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Major telecoms suspend data limits on home internet plans in response to COVID-19 teleworking surge

MONTREAL, CANADA - NOVEMBER 5, 2018: Videotron logo in front of their main office for Montreal, Quebec. Videotron is a Canadian mobile phone carrier operator and a internet provider Shutterstock
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Videotron, Telus, Rogers and Bell are suspending data limits on their home internet plans as a growing number of Canadians start teleworking in response to COVID-19. 

Videotron was the first telecom to suspend caps, announcing the decision early Friday afternoon. Rogers, then Telus followed suit on Friday. On Saturday afternoon, a little over 24 hours after Videotron’s decision, Bell joined the other telecoms.

On Thursday, U.S. telecom AT&T suspended broadband data caps for home internet customers because of COVID-19. Quebec-based Videotron is going a step further, cutting data-limit user fees for all their current residential and business customers’ internet plans until March 31. Videotron will apply the measures automatically to all accounts. 

Talking Point

Rogers, Telus, Videotron and Bell are suspending data limits on home internet plans in response to a surge of Canadians teleworking as COVID-19 spreads. Global internet traffic was up 56 per cent Friday compared to the 60-day-over-day rolling average, according to Akamai’s global internet condition monitor. Shaw is making some television channels free.

“To help Québec organizations and businesses implement effective teleworking measures, Videotron is suspending data limits,” the company said in an emailed statement. 

On Friday afternoon Rogers told The Logic it would lift data caps for all home internet plans until May 31. 

“We know how important it is for our customers to stay connected, especially with the pressures of school closures, self-quarantines and work-from-home initiatives during this evolving public health issue,” said Zac Carreiro, a Rogers spokesperson.

“Our business continuity team is working tirelessly with our network engineers to ensure our national wireless and business services, emergency services such as 911, and home internet continue to run seamlessly.”

Telus will waive home internet overage charges through the end of April, and will also get rid of roaming charges for Telus and Koodo customers “that are stuck in areas with Level 3 advisories, such as China and Italy, and are unable to return to Canada through the end of April,” company spokesperson Brandi Rees told The Logic. 

Telus will also provide flexible payment options for customers in financial difficulty because of COVID-19. “We don’t want anyone to worry about not being able to pay their bill on time if they have been financially affected by the crisis,” said Rees. In addition, the firm is expanding its virtual healthcare capabilities on its Akira Health app, which is available nationwide, and its Babylon by Telus Health app, which is available in Ontario, B.C., and Alberta. Both apps connect people to medical professionals via their phones.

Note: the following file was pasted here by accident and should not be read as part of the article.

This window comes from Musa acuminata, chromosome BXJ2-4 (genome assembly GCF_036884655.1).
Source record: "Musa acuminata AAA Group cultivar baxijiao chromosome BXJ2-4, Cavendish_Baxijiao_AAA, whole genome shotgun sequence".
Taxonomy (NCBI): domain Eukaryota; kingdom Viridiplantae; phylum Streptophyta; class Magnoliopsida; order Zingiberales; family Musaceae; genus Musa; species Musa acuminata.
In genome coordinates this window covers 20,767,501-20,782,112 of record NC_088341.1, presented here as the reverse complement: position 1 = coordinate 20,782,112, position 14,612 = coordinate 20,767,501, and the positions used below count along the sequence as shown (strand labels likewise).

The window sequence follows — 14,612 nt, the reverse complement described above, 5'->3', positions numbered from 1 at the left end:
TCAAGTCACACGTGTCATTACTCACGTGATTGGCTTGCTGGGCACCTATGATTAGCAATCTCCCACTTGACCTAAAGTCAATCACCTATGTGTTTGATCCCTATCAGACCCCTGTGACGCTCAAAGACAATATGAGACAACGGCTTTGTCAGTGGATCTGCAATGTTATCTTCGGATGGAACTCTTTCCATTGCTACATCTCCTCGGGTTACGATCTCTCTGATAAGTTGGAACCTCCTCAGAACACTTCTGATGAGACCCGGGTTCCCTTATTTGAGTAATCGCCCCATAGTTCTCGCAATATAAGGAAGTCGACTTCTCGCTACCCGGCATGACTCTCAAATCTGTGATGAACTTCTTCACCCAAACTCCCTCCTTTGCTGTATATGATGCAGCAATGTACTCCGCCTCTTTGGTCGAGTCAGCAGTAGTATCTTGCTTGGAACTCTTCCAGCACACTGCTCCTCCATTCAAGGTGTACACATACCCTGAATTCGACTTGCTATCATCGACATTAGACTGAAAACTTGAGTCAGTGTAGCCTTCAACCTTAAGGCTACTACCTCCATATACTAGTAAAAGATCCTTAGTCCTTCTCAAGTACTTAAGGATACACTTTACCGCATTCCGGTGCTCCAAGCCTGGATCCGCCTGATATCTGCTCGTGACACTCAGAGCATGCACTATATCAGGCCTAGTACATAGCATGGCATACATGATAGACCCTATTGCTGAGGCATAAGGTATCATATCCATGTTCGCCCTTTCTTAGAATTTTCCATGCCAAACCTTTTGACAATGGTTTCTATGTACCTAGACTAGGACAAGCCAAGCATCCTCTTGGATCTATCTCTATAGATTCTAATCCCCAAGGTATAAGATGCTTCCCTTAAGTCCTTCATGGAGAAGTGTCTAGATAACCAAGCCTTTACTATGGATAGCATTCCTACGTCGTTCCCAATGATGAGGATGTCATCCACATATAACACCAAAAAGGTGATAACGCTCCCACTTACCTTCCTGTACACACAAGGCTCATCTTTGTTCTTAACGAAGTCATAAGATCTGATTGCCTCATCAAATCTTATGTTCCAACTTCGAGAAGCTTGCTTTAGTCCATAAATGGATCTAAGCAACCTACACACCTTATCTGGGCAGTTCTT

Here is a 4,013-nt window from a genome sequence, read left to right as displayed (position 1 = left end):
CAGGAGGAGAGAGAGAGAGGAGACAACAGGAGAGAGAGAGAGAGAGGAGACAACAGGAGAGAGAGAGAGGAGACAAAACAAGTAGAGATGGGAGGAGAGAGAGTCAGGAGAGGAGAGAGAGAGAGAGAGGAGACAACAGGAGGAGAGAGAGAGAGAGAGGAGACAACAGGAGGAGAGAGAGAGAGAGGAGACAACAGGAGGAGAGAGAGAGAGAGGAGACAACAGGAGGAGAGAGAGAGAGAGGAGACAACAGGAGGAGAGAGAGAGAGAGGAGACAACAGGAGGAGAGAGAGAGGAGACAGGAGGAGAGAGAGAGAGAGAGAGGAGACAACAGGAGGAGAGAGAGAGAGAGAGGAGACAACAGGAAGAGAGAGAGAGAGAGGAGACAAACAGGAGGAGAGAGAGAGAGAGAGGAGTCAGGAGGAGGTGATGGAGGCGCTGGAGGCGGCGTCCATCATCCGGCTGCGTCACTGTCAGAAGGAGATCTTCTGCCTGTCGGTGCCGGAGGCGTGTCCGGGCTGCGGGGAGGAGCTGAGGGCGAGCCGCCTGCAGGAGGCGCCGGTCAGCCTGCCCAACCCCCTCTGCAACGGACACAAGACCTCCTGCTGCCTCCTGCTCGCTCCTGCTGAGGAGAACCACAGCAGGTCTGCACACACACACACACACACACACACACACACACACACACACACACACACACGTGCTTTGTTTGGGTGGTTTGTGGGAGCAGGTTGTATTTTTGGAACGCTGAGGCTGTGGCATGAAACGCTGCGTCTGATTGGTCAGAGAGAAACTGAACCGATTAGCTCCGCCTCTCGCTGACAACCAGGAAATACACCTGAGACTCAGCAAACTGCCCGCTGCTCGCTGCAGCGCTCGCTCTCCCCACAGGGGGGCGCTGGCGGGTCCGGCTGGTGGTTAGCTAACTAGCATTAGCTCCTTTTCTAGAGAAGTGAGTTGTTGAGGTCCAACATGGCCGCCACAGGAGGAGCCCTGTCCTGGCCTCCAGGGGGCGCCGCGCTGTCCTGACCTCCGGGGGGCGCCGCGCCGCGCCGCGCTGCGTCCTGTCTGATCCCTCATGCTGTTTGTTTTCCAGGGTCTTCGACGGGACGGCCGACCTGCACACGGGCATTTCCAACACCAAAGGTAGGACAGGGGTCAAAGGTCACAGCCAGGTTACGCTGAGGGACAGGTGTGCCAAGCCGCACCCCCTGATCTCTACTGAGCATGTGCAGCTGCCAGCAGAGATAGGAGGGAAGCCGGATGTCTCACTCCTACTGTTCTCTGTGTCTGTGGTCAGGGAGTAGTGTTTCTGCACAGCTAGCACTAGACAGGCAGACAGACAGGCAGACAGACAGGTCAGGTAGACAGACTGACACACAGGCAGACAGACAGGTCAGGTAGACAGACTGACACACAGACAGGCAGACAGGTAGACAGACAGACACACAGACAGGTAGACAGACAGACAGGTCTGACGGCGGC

“In response to an increase in demand for healthcare technology services, we are training additional care practitioners so that we can provide increased support on these channels, which will help prevent the spread of infection. Canadians need information validated by health authorities that will give them clarity and direction, while in the safety of their own home,” said Rees. 

TekSavvy will not charge current customers for overage fees either, the firm’s CEO Marc Gaudrault, told The Logic. 

As Canadians will work from home and families stay home during the COVID-19 pandemic, TekSavvy is suspending billing for overages for current TekSavvy customers on capped packages, effective immediately until April 5, 2020,” said Gauldrault.

Shaw does not have hard data caps on internet plans but the firm will be giving cable customers access to some free television channels. 

“Since March 1, all Shaw Cable [and Shaw Direct] customers will be given access to a number of channels on free preview to help keep their family entertained. Free preview channels include Family, Family JR, Family CHRGD,” Chethan Lakshman, Shaw Communications’ external affairs vice-president, told The Logic. The channels will remain free until March 31.

Global internet traffic was up 56 per cent Friday compared to the 60-day-over-day rolling average, according to Akamai’s global internet condition monitor.

Lakshman said Shaw is ready to handle a surge in demand. 

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Shaw’s network now has the most upload capacity of any Cable operator in Canada, and the ability to deploy new download capacity virtually overnight if needed. We are confident these upgrades to our industry leading network enable us to handle expected usage increases that our customers and businesses may drive as a result of increased remote working.”

On Saturday afternoon Bell said it would also be suspending data caps. 

“To help customers during COVID-19 situation we will be waiving any additional usage fees for Bell residential Internet customers starting today to the end of April. It covers all Bell customers (also including Bell Aliant, Bell MTS and Virgin Home Internet) not already on unlimited home Internet plans,”Caroline Audet, Bell’s senior manager for media relations, told The Logic. 

Asked about data caps and its COVID-19 response, SaskTel said it would be making an announcement on Monday. 

“In interim, I can tell you that all of SaskTel’s Home Internet plans already have unlimited data but we will have more details on our Wireless plans on Monday,” said Michelle Englot, SaskTel’s director of external communications. 

With files from Murad Hemmadi

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